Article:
Regarding sugar and evolution, it’s interesting to note which animals like sweetness and which do not. It’s all about environment and diet. Environments offer niches of habitable conditions. As organisms, by chance, come into contact with those conditions, genetic variations within the species may allow some organisms to benefit from the conditions. Over countless generations the conditions of a niche will select out and shape a new species. If sweetness was not a condition of the niche, the new species may have lost its sweetness receptors.
Felines are a family of cat species that moved into environmental niches in which savory was supreme and sweetness was not a factor. Consequently they have lost their sweetness receptors. Offer a cat two portions of the same food, except that one portion has been sweetened, and the cat will show no preference for, or avoidance of, either portion.
Grazers, on the other hand, have a heightened sense of sweetness, which allows them to taste the sugar in grass. They have a preference for sweetness. Cattle will fight over the sweetest hay.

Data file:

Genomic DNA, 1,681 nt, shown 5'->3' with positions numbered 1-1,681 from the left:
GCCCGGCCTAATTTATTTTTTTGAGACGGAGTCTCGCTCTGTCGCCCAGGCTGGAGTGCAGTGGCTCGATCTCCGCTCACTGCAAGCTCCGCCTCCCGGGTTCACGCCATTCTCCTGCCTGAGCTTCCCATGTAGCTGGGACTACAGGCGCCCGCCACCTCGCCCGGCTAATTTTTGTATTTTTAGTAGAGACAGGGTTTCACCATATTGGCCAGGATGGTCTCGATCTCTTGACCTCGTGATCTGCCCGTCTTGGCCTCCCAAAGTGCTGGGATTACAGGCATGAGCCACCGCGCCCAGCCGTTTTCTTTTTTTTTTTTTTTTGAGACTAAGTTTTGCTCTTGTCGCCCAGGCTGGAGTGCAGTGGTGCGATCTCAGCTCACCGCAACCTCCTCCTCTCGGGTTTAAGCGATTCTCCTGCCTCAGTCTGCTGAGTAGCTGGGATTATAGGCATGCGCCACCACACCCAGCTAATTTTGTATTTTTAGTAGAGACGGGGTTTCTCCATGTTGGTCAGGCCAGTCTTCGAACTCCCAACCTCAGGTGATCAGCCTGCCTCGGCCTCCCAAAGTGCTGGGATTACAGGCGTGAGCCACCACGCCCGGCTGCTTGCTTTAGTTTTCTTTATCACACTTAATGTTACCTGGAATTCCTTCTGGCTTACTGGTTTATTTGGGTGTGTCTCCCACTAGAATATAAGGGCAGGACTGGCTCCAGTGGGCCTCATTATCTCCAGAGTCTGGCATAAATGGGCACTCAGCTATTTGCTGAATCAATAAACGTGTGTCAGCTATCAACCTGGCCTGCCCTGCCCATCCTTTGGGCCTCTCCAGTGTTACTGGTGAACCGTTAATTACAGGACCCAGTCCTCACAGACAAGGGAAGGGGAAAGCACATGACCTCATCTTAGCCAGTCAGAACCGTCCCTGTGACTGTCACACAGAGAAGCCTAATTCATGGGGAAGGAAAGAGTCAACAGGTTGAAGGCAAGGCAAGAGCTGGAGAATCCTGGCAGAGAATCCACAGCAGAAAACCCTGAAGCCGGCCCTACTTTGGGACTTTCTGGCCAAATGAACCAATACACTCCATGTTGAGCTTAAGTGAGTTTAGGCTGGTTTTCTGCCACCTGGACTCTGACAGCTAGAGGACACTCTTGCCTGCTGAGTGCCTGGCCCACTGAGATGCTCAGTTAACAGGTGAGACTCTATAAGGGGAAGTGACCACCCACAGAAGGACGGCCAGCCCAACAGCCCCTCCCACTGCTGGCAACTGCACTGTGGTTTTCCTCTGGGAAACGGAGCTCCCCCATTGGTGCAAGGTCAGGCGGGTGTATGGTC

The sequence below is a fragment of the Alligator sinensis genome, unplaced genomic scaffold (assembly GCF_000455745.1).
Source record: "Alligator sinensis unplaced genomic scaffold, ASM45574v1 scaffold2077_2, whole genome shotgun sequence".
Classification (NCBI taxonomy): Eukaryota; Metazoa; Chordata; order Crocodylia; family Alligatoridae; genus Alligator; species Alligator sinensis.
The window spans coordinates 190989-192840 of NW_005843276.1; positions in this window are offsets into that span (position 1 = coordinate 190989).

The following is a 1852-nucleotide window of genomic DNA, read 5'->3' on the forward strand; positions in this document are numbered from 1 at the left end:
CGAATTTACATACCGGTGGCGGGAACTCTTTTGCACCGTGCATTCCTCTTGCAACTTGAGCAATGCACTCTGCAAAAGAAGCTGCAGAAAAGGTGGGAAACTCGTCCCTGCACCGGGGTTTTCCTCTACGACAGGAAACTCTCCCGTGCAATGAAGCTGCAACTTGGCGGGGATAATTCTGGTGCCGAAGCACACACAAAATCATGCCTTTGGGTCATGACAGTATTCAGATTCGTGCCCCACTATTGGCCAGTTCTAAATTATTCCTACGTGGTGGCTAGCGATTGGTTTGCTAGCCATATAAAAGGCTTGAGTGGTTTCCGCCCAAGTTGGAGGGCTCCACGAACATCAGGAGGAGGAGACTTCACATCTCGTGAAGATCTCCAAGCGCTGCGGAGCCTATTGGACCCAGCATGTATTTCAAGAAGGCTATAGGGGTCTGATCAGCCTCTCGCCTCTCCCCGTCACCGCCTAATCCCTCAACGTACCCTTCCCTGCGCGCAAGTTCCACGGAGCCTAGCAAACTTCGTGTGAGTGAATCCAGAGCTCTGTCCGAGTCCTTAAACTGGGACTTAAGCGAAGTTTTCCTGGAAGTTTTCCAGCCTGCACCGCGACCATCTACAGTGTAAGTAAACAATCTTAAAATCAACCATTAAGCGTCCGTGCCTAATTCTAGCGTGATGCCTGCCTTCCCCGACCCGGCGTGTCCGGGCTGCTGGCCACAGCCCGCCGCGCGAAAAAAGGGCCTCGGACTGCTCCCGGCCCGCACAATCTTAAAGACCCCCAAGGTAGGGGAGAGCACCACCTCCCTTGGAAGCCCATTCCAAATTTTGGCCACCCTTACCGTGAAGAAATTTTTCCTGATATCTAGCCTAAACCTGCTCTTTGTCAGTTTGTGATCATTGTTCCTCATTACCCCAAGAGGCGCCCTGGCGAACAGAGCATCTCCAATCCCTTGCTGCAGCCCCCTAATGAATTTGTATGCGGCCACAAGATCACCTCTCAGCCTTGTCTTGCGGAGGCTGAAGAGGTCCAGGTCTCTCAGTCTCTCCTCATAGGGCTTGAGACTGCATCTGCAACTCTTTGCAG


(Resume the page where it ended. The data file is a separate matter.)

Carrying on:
Omnivorous humans are somewhere in between. We like sweet things, but not to the exclusion of savory. We evolved from a line of hominins that began with a mostly vegetarian diet, but gradually took advantage of environmental niches that included meat. Nevertheless, our sweetness receptors are well developed—too well developed for modern conditions, which leads to obesity.
Infant humans do not learn to like sweetness from mother’s milk. They are born with it. In one study, newborn babies were offered sucrose before they had tasted milk and showed clear signs of satisfaction and pleasure with the taste, even exhibiting faint smiles. The sweetness receptors are already there and send the appropriate signals to the brain.